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Tuesday, May 22, 2018

oOoOO/Islamiq Grrrls - Faminine Mystique Music Album Reviews

oOoOO/Islamiq Grrrls - Faminine Mystique Music Album Reviews

The witch-house pioneer and a Berlin-based producer join forces on a purposefully “difficult-to-digest” album whose sprawling array of references and styles mimics life online.

There’s a disorienting quality to Faminine Mystique, the purposely “difficult-to-digest” collaboration between bedroom producer-songwriters oOoOO and Islamiq Grrrls, that will be familiar to anyone coping with the modern affliction known as “extremely online.” You know the one: shallow breathing, legs turning red under a hot laptop, two dozen tabs open—yet time seems to stand still, somehow, as long as you keep scrolling. Now that the internet is less a novelty and more a banality, as one “post-internet” thinker described it, we’re all pretty used to tackling endless streams of seemingly unrelated thoughts as we navigate our newsfeeds every day.

For oOoOO and Islamiq Grrrls, all that complexity and incongruity comes built in. Faminine Mystique, which was written and recorded at home in Berlin, is built from a sprawling array of discrete sounds and styles: whispery shoegaze, trap hi-hats, soaring guitar solos, detuned pianos, wobbly Auto-Tune, and even what appears to be a lo-fi tribute to Chris Isaak’s “Wicked Games.” Adding to the density of references, the album’s title—a play on Betty Friedan’s influential text The Feminine Mystique—is meant to refer to “a powerful set of social forces” that allows us access to vast amounts of music while favoring “easy consumption” over experimentation. Fortunately, the results are much more accessible than all of that sounds—nothing a seasoned tab-flipper can’t handle.

The album is the first full-length release in five years from Chris Dexter Greenspan, the New Jersey-raised producer whose early releases on the nascent Tri Angle Records, with their hazy atmospheres and trap-influenced electronic drums, were filed under “witch house.” Returning from a self-imposed break from the industry, Greenspan found an eerily compatible collaborator in Islamiq Grrrls, a singer and musician who grew up in a strict Bosnian Muslim household in small-town Germany (she gives her name only as Asia). They originally linked up to share feedback on their solo albums, but after some back and forth, they realised their separate projects had merged into one. Many of the songs on Faminine Mystique in fact remain solo productions, but it’s remarkable how smoothly they fit together. Side by side at the center of the album, “You Don’t Love Me” and “Y’re Gonna Love Me” share the same trap-inspired flourishes, with purring hi-hats and booming bass laying steady ground for moody synths and, on the latter, a pitch-shifting piano melody that sounds like a 1990s mixtape melting in the heat.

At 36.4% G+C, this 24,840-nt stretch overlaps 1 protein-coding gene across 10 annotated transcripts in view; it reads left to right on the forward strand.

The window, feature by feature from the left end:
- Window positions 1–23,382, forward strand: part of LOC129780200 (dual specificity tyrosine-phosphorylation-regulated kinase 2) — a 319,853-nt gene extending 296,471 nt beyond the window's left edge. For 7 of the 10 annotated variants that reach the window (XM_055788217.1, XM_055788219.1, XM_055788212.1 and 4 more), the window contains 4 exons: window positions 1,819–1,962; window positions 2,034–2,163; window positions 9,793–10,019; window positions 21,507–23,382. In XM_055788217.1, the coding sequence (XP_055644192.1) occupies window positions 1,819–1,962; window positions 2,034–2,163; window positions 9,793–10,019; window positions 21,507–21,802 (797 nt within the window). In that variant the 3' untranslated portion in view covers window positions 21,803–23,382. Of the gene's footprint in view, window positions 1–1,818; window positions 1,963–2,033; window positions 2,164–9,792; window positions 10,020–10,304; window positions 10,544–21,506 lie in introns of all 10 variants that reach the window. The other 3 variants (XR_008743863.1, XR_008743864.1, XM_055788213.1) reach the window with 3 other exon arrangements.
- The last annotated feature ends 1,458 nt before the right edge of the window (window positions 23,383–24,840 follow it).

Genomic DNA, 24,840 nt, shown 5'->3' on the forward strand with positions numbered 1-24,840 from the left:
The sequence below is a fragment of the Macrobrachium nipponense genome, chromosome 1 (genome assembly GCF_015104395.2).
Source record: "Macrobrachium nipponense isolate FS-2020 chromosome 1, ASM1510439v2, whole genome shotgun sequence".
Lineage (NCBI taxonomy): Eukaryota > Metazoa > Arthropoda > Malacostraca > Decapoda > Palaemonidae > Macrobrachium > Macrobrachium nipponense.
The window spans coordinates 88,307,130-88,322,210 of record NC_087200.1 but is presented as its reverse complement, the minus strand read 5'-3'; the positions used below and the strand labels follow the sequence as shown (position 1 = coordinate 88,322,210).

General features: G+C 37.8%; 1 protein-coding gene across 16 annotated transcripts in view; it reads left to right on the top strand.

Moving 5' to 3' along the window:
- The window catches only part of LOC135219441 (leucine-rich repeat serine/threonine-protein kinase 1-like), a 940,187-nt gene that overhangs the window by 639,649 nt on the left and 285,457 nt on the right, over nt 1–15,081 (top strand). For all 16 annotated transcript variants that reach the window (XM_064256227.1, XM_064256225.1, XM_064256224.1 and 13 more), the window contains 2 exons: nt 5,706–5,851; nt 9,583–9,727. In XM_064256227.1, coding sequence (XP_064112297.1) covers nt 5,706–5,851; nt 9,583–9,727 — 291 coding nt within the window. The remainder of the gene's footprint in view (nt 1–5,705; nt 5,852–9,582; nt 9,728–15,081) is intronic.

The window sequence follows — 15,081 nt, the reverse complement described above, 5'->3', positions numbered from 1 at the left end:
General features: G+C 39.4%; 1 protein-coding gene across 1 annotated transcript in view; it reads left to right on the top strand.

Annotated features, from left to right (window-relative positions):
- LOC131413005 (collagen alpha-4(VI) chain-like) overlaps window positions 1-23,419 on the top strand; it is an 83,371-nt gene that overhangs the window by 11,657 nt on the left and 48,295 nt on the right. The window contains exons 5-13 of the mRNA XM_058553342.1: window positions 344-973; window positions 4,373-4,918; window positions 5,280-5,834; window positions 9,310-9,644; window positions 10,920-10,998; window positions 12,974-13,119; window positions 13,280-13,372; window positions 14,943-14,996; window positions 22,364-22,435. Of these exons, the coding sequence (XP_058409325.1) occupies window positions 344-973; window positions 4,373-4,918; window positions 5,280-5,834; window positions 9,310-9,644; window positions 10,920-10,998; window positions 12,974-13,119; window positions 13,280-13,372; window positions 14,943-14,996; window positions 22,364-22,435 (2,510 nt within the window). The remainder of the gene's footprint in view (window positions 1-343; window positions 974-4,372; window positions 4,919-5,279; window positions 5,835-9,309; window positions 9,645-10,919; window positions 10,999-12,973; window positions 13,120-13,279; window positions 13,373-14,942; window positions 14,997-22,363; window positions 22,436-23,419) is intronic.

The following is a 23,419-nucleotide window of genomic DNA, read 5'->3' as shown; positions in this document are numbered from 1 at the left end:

Ideas are stacked precariously, referencing multiple genres and eras at once. On “When Y’re All Alone,” processed vocals are buried under a pastoral synth melody, bursts of breakbeats, and the polite ding of an elevator. On “Feeling Feelings,” Greenspan’s voice wobbles with Auto-Tune over squealing post-punk guitars, perhaps channeling the “retrolicious” and homespun quality of Ariel Pink. Tunings are frequently out of whack, lending the entire record a certain queasiness; in atmosphere, it shares the unsettling nature of Angelo Badalamenti’s synth-and-jazz-heavy “Twin Peaks” themes. Strange samples abound, popping up unexpectedly and disappearing just as soon; they even have the nerve to sample a famously litigious classic-rock band in the breakdown of “Be on Through.”

Lyrically, it’s far less daring. Her words are direct and heartsick—“baby” and “love” appear repeatedly—while his are more opaque, but their poppy simplicity at least stands in relief from the weirdness elsewhere. The songs don’t stick out so much individually, but the overall effect is engrossing; soon enough you’re sucked into their disorienting, time-flattened grooves. Hallucinatory and inward-gazing, Faminine Mystique offers a distinctly post-internet strain of eclecticism.

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